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Yellowstone Biographies: "D"
Who's Who in Wonderland's Past


Copyright 2009 by Robert V. Goss. All rights reserved. No part of this work may be reproduced
or utilized in any form by any means, electronic or mechanical, including photocopying, recording or by an
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Dean, James H.  James Dean was one of the assistant superintendents under Supt. Conger in 1883, serving until June of 1885. He spent the summer of 1884 with his family at Norris in a small house built for them by the government. However it was unsuitable to withstand the cold, harsh winters and they moved to Mammoth to live that winter. He became clerk at the Firehole Hotel  in 1885, serving there for several years. In 1888 he was hired to manage the Cottage Hotel at Mammoth, the year before the GL Henderson family sold the operation to the Yellowstone Park Association. Dean managed the National Hotel in 1891 and was appointed Superintendent of YPA in 1892, having supervision of all the park hotels. His office was located in the National Hotel. He served as president of YPA from at 1896 (or 1898) until 1901, when Harry Child, Edmund Bach and Silas Huntley bought out the company. Around 1902 he resigned from the company and went to live with a nephew Mr. Charles Picken (or Pickings) near Harmony Grove in Maryland. By 1910 James and Rebecca had moved to California and were living in Coronado Beach, near San Diego. James died October 17, 1919 in Coronado Beach after being in ill health and suffering a stroke the previous year. He was about 75 years of age and was survived by his widow.
     James H. Dean was born around 1844 in New Market, Frederick County, Maryland. His future wife Rebecca T. Pickings (or Picken) was born in Maryland around 1845. By 1869 Dean was living in the town of Frederick, MD and went to work as a steward at the Maryland school for the Deaf and Dumb. The school had just opened the previous year and served about 60 students, 25 of them that had never received any formal schooling. The school taught sign language, the finger alphabet, writing, speech, lip reading, along with vocational skills such as shoemaking, carpentry, printing, dressmaking, sewing, and housework. He held that position until 1877. At that time he went to work for a hotel and restaurant called the Old Dill House in Frederick. By 1879 the hotel became known as the Carlin House, after proprietor Frank B. Carlin. Around 1898 it was renamed Hotel Burgess, after the new owner. In 1883 he traveled to Yellowstone with Rebecca to work as an assistant superintendent. [LE;7/18/1885;10/10/1891; 4/2/1892;12/19/1896; 4/9/1898] [30;300-02] [10;172] [The News, Frederick, Md; 3/1/1888; 5/3/1890; 10/19/1889; 7/30/1894; 12/12/1898; 1/10/1899; 9/29/1902; [Frederick Post; 10/30/1919]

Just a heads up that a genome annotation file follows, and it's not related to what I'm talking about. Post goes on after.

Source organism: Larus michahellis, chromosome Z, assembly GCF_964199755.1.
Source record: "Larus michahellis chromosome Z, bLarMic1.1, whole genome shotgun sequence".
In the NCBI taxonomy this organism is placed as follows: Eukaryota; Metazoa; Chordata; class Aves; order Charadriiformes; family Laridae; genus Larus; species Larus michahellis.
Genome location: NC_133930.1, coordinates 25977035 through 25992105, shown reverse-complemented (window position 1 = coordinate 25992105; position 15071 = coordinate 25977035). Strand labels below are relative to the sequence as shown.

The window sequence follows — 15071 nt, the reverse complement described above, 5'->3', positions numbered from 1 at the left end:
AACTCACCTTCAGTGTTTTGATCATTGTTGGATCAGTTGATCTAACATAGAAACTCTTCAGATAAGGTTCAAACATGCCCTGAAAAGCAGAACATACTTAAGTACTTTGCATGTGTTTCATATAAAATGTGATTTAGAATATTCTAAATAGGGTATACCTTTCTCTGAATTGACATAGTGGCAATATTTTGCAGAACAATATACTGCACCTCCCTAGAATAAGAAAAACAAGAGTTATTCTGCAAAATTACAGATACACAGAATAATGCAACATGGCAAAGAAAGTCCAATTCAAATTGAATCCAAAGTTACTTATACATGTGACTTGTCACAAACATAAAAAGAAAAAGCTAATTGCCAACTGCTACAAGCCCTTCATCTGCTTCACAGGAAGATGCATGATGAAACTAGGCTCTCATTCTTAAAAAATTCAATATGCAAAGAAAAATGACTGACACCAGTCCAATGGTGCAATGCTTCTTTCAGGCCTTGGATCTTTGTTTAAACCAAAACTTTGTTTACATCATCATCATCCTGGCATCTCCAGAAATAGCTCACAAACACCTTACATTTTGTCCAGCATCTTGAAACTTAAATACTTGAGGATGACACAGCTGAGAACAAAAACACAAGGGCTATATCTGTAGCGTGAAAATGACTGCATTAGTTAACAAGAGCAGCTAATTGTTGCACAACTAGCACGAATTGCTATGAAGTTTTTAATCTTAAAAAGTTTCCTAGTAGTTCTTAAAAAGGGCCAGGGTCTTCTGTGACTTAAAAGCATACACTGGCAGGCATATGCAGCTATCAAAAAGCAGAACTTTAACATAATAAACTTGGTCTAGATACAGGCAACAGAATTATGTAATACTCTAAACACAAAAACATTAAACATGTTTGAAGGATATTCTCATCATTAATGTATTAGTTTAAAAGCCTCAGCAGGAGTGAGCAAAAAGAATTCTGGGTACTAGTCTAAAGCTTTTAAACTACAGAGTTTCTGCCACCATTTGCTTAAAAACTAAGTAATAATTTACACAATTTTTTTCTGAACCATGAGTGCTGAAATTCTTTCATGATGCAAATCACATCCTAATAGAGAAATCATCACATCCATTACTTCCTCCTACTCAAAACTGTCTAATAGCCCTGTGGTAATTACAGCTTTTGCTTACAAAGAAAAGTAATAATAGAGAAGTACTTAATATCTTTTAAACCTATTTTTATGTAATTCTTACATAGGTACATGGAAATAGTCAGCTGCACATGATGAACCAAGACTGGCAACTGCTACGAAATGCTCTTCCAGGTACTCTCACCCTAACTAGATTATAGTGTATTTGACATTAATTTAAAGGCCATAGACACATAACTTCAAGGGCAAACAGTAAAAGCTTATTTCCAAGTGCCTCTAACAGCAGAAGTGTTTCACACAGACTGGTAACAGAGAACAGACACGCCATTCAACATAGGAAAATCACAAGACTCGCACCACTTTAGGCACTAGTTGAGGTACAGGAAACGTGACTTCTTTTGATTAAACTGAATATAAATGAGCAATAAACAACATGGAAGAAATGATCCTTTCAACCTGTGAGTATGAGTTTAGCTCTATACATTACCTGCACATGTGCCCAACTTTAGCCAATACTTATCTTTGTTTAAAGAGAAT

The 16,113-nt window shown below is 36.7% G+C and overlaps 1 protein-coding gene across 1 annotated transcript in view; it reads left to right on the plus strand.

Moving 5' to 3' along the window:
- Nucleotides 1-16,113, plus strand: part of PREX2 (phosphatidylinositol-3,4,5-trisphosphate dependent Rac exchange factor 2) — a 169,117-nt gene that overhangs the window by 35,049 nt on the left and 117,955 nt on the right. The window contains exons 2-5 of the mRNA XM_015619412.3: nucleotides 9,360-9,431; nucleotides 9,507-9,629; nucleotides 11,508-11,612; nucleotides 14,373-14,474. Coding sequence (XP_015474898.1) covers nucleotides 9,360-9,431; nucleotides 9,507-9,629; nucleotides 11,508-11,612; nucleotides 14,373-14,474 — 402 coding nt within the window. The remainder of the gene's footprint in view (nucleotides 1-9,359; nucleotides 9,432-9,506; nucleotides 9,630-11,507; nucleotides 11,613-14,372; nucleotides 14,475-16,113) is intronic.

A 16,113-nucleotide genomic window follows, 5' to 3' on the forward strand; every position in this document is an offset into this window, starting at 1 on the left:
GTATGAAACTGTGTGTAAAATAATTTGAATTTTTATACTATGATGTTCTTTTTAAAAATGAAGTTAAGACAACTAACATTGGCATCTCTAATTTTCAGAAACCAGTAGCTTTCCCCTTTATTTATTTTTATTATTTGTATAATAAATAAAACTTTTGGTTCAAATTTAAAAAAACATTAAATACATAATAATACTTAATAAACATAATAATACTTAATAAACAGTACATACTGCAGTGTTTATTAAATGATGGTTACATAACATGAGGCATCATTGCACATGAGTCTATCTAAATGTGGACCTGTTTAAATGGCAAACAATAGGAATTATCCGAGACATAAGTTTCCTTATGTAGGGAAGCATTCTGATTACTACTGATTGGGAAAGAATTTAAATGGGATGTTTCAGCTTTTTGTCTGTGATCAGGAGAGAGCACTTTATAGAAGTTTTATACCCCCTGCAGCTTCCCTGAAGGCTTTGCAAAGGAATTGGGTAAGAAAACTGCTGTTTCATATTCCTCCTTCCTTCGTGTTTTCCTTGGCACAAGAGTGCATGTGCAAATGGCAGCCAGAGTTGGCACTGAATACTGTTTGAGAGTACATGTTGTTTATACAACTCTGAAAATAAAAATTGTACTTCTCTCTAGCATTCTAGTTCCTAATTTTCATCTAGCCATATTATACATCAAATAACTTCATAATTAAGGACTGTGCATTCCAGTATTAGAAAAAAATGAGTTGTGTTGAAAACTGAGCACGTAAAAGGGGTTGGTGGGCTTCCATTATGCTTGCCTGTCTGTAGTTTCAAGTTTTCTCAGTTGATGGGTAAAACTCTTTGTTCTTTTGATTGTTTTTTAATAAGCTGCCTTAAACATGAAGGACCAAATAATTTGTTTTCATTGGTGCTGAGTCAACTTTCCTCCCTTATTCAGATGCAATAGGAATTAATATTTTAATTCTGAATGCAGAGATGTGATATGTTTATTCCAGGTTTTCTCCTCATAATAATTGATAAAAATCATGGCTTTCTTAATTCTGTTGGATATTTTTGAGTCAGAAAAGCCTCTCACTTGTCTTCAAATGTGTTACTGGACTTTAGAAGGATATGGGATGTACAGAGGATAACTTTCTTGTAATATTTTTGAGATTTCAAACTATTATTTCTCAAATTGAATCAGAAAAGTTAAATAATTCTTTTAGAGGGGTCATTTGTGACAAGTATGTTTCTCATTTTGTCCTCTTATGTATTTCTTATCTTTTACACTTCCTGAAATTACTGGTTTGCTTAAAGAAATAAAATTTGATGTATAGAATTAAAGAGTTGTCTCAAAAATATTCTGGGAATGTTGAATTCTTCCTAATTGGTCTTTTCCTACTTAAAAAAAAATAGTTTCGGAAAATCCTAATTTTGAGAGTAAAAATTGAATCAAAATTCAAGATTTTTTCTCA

Deckard, Frank  Frank Deckard was born December 6, 1874 at Ranier, Oregon, Frank began freighting in Yellowstone at age 17. He married Susan Elnora Hanson on 11/29/1876, but was later divorced. He owned a ranch near Jardine for 35 years that he sold to the government in 1929, but continued to live in Jardine. He was found dead Sunday, Oct. 26, 1930 in his cabin on Buffalo Flat near Jardine. He had a bullet hole through the head above the right ear. A .38 Colt revolver was found in his hand and it was determined that the death was self-inflicted. Services were held in the Gardiner Eagles Hall with Clarence Scoyen officiating. Burial was in the Gardiner Cemetery. [YNP Vert. Files: Deckard; Park County News, 10/30/1930]

DeLacy, Walter W.  W.W. DeLacy was the leader of a gold-prospecting expedition in 1863 (he called his companions the ‘Forty Thieves’) that discovered Shoshone Lake and its drainage to the Snake River. He compiled the first accurate map of the park two years later. Unfortunately his findings were not published until 1876, long after other maps and charts had been produced by various other expeditions in the early 1870’s. His historical ‘claim-to-fame’ was thwarted by his delay in publishing his findings. DeLacy Creek is named after him.  DeLacy was born Feb. 22, 1819 at Petersburg, Virginia. He graduated from St. Mary's College in Maryland and became a railroad surveyor in 1839. He taught for the Navy and spend much time at sea before retiring and returning to civil engineering in 1846. He participated in the war with Mexico, helped engineer the Mullan Road in Montana, and laid out the site of Fort Benton on the Missouri River. He was in the Sioux War of 1867 and participated in numerous other surveys in Montana and Idaho. He later became a city engineer in Helena and died there May 13, 1892. [Dan Thrapp, Encyclopedia of Frontier Biography] [25L;34]